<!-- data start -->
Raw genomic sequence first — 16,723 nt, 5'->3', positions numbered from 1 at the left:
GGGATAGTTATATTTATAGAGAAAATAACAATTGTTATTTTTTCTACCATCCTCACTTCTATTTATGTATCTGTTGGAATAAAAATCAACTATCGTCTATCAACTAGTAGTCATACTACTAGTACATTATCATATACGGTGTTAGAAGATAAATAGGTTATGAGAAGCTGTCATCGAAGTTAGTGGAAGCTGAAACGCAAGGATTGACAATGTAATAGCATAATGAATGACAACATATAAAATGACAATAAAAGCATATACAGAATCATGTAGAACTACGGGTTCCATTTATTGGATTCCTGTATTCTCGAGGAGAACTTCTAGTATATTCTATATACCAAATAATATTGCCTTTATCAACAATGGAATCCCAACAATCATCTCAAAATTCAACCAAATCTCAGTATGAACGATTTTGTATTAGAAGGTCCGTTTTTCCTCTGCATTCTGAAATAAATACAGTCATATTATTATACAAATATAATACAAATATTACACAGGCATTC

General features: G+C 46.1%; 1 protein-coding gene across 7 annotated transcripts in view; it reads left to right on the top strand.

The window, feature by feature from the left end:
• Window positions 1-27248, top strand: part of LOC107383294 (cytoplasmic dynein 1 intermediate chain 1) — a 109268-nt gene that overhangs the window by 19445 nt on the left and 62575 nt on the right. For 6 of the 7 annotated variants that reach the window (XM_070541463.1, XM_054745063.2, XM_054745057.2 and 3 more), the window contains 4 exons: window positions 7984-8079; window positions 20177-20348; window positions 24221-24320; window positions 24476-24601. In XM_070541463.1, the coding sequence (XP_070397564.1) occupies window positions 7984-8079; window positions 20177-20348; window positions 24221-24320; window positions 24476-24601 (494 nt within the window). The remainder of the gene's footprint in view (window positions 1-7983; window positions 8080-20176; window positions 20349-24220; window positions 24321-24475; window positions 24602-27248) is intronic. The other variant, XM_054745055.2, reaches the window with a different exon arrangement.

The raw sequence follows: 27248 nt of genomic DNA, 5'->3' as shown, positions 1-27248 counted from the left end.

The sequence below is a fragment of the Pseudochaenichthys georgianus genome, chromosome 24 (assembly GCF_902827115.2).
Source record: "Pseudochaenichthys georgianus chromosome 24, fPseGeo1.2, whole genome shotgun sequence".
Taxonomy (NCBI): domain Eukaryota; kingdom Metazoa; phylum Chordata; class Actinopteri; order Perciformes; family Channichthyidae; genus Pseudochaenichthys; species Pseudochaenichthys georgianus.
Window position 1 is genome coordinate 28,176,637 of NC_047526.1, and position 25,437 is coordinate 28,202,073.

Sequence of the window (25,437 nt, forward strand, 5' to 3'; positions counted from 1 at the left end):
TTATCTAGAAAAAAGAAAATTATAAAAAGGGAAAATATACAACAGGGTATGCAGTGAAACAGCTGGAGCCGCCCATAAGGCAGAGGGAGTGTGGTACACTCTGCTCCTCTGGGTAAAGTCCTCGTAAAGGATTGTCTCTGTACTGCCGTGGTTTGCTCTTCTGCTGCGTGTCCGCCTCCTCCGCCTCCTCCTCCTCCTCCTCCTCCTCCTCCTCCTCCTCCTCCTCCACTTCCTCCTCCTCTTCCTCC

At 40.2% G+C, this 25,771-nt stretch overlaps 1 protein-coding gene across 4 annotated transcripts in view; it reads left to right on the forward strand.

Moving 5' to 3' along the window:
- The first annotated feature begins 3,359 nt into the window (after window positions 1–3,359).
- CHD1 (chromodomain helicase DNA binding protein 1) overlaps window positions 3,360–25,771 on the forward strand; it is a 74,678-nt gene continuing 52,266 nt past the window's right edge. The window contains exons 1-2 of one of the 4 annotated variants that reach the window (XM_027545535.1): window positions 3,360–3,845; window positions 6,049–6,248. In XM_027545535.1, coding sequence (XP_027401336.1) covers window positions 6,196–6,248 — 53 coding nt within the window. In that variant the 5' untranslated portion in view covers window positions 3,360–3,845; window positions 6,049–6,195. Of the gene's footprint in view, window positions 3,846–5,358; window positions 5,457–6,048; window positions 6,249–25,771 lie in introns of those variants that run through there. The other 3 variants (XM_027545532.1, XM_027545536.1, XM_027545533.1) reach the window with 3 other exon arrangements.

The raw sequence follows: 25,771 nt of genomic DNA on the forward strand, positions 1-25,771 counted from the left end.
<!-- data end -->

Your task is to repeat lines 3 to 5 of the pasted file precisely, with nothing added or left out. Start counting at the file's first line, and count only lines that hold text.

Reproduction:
General features: G+C 46.1%; 1 protein-coding gene across 7 annotated transcripts in view; it reads left to right on the top strand.

The window, feature by feature from the left end:
• Window positions 1-27248, top strand: part of LOC107383294 (cytoplasmic dynein 1 intermediate chain 1) — a 109268-nt gene that overhangs the window by 19445 nt on the left and 62575 nt on the right. For 6 of the 7 annotated variants that reach the window (XM_070541463.1, XM_054745063.2, XM_054745057.2 and 3 more), the window contains 4 exons: window positions 7984-8079; window positions 20177-20348; window positions 24221-24320; window positions 24476-24601. In XM_070541463.1, the coding sequence (XP_070397564.1) occupies window positions 7984-8079; window positions 20177-20348; window positions 24221-24320; window positions 24476-24601 (494 nt within the window). The remainder of the gene's footprint in view (window positions 1-7983; window positions 8080-20176; window positions 20349-24220; window positions 24321-24475; window positions 24602-27248) is intronic. The other variant, XM_054745055.2, reaches the window with a different exon arrangement.